Killer whales eat a wide range of food, but particular groups specialise in particular prey – some eat salmon or herring, while others eat seals or stingrays. But some families are specialised whale hunters and they often drive their much larger cousins into shallow water to hunt them. This natural behaviour often resulted in an unexpected feast for local tribes.
In 1904 retired surveyor and dedicated amateur anthropologist, Robert Mathews, reported that, “When the natives observe a whale ‘m rirra,’ near the coast, pursued by ‘killers’, mánanna, one of the old men goes and lights fires at some little distance apart along the shore, to attract the attentions of the ‘killers’.
“He then walks along from one fire to another, pretending to be lame and helpless, leaning upon a stick in each hand. This is supposed to excite the compassion of the ‘killers’ and induce them to chase the whale towards that part of the shore in order to give the poor old man some food.”
When Europeans began whaling in Twofold Bay, they often employed Aboriginal crews. These men saw the killer whales as allies rather than competitors in the hunt.
Early whaling station manager, Oswald Brierly, noted that the Aborigines “regard these killers as the reincarnate spirits of their own departed ancestors … they go so far as to particularise and identify certain individual killer spirits.”
The Davidson’s whaling station at Kiah Inlet. Alexander Davidson moved to Boydtown in 1843 and established a whaling dynasty. The Davidson family whaled the waters off Twofold Bay for over 70 years. Courtesy of René Davidson.While early white whalers tried to chase the killer whales away from a whale carcass, Aboriginal crews often left the killer whales to feast on its choice parts – the tongue and lips – before retrieving the bloated remains a few days later. It took only a few seasons for the quick-witted and intelligent killer whales to take full advantage of this beneficial arrangement. The killer whales corralled the baleen whales into Twofold Bay then sought the help of their human friends.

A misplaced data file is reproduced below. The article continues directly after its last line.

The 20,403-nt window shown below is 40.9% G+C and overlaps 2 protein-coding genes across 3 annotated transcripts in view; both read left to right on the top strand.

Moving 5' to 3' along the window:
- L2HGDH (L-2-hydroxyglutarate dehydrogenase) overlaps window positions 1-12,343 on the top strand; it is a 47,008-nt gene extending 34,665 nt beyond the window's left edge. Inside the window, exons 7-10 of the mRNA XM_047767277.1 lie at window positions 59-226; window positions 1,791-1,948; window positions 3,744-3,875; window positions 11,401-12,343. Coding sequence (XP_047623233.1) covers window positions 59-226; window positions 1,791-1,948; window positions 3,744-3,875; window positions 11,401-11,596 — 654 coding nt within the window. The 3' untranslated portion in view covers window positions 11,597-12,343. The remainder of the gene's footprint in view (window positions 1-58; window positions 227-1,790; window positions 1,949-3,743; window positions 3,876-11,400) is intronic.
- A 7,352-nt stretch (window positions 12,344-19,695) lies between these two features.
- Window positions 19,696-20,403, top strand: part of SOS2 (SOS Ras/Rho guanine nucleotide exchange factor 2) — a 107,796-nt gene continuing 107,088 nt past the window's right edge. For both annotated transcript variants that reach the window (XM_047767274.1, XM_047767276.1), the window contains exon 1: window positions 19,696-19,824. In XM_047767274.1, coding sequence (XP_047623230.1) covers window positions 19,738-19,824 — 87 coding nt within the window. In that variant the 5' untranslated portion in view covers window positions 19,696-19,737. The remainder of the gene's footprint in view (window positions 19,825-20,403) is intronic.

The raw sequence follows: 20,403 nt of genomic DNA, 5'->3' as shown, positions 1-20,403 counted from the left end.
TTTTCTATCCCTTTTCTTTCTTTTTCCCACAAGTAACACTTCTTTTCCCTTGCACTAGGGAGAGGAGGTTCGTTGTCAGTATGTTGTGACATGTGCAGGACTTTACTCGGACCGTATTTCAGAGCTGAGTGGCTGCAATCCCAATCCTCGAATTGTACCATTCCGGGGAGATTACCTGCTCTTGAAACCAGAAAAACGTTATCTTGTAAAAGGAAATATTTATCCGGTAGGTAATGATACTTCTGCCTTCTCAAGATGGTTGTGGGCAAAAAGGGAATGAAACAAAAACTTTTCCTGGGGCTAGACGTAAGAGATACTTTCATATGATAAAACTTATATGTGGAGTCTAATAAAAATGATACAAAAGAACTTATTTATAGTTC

“The killers would let them know if there were whales about. Ole Uncle would speak to them killers in the language,” said Percy Mumbulla, whose uncle was a whaler. The killer whales lead the whalers to their quarry and kept the baleen whale under constant attack until it was harpooned and lanced.
The benefits of co-operating with the killer whales was soon picked up by the European whalers and allowed shore-based whaling to remain economic long after the industry had collapsed elsewhere. The story of this small but remarkable whaling station reveals an insight into the relationship between south coast Aborigines and killer whales which might otherwise have been entirely lost.
The mysterious ‘killer whale’ carvings of Sydney suggest that this now rare visitor to our shores may once have played an important role in Aboriginal culture, not just in Twofold Bay, but along the south-eastern seaboard.

* Danielle Clode is a well-known science writer, natural-historian and Rhodes Scholar at Flinders University. She is author of six non-fiction titles, including Voyages to the South Seas, Prehistoric Giants and most recently A future in Flames, the sum of which make a rich contribution to the fabric of Australian science and history.